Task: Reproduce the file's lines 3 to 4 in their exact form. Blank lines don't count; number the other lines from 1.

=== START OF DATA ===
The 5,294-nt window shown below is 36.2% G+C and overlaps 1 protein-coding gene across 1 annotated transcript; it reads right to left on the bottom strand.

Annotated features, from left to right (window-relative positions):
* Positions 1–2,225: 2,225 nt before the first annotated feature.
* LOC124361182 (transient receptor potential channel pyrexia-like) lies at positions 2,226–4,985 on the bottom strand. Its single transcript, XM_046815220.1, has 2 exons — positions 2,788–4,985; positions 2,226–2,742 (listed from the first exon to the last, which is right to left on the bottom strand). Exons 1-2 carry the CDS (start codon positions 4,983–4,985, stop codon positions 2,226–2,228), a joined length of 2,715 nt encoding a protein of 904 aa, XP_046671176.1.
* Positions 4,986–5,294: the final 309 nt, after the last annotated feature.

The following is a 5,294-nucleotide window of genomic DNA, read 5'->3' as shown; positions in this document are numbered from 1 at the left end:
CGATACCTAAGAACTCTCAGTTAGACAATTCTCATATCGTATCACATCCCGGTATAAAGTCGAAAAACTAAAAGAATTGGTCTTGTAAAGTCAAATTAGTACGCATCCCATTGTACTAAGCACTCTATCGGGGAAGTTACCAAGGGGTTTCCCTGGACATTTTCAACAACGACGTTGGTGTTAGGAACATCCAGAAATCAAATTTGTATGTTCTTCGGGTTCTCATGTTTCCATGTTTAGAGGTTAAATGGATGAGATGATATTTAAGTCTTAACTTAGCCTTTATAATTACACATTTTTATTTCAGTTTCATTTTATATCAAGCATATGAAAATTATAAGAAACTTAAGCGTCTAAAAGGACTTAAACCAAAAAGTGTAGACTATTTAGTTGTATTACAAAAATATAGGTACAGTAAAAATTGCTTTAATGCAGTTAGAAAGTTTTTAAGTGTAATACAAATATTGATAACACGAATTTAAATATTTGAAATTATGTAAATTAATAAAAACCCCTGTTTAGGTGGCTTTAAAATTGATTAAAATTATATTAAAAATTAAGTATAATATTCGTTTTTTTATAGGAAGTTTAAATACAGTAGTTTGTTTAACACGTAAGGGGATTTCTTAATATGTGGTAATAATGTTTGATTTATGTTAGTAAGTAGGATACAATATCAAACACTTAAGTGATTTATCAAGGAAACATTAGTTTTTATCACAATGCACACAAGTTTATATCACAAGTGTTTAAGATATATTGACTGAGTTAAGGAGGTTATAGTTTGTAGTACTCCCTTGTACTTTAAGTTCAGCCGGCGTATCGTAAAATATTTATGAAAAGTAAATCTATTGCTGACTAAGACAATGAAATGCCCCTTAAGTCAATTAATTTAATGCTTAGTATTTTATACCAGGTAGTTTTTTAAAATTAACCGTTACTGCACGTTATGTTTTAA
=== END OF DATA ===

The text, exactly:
* Positions 1–2,225: 2,225 nt before the first annotated feature.
* LOC124361182 (transient receptor potential channel pyrexia-like) lies at positions 2,226–4,985 on the bottom strand. Its single transcript, XM_046815220.1, has 2 exons — positions 2,788–4,985; positions 2,226–2,742 (listed from the first exon to the last, which is right to left on the bottom strand). Exons 1-2 carry the CDS (start codon positions 4,983–4,985, stop codon positions 2,226–2,228), a joined length of 2,715 nt encoding a protein of 904 aa, XP_046671176.1.